How people are paid for the work they do appears to affect how they spend their time when they’re not at work, with hourly workers showing lower rates of volunteerism, a new study says.
People paid by the hour are 36 percent less likely to volunteer their time off the job than are salaried employees, says the study by researchers at the University of Toronto and the Stanford Graduate School of Business.
Researchers suggest that is because hourly workers are conditioned to think about their time in terms of money.
With almost six in 10 American workers paid by the hour, that has a significant impact on volunteering in the U.S., the study says.
The time-money link also was found to exist among salaried workers, who were less likely to volunteer their time once they had calculated their pay on an hourly basis.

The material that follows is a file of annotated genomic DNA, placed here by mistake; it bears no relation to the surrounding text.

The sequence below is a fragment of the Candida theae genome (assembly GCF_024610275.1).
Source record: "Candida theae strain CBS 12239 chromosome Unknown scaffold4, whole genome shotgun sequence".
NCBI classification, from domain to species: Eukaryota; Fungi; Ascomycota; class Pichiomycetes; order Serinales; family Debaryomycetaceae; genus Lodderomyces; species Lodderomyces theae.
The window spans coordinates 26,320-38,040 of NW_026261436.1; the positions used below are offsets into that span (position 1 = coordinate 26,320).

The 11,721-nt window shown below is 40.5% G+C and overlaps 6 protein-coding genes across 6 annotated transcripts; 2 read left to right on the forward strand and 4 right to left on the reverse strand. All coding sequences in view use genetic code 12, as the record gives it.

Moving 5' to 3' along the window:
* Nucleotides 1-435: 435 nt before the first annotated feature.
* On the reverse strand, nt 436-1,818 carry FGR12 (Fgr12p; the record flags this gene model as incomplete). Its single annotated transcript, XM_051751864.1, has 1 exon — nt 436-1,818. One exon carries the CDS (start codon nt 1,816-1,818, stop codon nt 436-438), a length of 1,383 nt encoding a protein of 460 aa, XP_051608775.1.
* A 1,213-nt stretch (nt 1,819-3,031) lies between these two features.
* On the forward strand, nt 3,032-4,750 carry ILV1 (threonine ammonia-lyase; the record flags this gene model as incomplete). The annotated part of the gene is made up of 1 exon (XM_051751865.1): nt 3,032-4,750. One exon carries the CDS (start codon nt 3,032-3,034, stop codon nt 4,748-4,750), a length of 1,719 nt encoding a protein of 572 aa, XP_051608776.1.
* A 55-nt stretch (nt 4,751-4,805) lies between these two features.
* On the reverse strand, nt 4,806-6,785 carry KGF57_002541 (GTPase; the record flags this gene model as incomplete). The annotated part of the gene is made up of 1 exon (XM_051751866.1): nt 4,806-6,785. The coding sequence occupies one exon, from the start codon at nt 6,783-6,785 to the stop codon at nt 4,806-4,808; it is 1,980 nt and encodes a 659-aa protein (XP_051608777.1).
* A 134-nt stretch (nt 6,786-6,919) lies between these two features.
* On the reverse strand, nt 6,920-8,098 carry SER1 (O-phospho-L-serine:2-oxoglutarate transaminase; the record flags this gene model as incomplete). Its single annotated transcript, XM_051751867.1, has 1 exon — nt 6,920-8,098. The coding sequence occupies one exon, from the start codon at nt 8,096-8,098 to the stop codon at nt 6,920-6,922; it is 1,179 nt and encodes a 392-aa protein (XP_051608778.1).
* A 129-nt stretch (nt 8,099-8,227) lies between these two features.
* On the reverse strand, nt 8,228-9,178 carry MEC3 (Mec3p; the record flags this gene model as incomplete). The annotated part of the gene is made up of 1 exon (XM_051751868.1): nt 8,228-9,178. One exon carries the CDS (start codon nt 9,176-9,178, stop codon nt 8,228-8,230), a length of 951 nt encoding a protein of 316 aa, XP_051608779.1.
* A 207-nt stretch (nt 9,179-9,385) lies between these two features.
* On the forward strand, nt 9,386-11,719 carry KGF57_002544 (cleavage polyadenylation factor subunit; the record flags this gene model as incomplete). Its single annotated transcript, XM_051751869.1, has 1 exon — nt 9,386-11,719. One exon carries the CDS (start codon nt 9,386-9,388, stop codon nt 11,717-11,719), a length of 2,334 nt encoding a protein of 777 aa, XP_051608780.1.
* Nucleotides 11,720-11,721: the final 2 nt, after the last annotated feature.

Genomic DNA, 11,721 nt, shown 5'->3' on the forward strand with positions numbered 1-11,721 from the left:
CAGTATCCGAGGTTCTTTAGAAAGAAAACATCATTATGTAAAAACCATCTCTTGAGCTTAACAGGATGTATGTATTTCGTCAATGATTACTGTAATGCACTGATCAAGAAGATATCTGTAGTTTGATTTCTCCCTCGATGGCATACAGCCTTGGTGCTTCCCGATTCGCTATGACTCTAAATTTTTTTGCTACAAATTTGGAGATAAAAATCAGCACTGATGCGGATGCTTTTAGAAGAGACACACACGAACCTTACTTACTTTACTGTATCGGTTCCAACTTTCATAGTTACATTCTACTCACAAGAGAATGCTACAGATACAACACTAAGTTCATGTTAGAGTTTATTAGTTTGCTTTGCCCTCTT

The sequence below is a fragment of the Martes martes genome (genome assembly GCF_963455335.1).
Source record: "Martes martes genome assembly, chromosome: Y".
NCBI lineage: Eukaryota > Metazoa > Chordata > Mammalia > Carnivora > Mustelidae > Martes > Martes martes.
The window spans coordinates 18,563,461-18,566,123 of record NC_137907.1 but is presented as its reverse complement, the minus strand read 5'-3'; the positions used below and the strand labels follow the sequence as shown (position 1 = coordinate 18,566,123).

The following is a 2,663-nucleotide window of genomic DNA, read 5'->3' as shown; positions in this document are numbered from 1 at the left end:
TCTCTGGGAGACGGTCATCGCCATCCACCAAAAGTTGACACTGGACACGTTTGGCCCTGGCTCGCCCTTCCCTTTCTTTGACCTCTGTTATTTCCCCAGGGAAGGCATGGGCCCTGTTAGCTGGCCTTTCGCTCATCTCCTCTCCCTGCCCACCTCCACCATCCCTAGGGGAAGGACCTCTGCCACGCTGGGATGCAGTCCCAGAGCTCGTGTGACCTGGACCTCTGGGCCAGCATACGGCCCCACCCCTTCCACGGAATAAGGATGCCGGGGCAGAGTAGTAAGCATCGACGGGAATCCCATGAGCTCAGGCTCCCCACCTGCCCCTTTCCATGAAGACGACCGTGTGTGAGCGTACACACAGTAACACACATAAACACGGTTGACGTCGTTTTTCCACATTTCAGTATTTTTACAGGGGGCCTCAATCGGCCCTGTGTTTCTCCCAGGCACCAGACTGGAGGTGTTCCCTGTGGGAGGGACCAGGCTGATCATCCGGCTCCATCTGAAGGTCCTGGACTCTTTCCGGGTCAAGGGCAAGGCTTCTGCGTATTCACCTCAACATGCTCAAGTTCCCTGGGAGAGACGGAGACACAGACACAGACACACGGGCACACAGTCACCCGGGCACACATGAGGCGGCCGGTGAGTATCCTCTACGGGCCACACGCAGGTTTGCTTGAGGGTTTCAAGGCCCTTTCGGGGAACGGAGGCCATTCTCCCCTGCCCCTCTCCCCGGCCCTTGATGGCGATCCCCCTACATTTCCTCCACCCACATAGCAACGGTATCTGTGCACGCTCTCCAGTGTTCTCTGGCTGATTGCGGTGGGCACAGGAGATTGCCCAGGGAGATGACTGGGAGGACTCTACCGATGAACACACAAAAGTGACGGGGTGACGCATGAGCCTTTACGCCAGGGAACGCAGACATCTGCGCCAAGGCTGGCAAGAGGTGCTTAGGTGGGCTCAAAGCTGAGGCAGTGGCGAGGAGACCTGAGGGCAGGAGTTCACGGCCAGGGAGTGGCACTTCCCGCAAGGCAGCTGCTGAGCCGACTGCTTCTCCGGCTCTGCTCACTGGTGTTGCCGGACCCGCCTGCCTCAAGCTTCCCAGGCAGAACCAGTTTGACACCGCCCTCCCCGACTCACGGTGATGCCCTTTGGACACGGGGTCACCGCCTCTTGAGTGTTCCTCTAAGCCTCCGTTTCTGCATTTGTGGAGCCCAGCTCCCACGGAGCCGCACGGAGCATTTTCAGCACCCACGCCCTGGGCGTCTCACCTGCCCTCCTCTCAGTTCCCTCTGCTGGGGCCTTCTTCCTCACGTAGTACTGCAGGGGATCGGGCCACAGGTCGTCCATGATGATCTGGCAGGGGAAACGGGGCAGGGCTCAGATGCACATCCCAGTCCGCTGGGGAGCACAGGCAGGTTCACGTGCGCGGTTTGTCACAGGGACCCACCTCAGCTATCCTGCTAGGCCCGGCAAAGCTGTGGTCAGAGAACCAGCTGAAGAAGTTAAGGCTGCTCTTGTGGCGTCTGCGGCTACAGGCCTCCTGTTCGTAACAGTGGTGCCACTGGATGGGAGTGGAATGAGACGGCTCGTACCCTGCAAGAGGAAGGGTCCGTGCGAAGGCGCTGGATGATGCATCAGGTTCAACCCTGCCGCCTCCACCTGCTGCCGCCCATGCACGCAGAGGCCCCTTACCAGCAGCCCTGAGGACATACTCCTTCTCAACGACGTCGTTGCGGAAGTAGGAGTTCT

Pay structures can affect workers’ behavior off the job as well, the study says, with hourly workers more likely to give up leisure time to earn more money.
“The way we think about time at work is going to carry over into other areas,” Sanford E. DeVoe of the University of Toronto said in a statement. “It comes home with you.”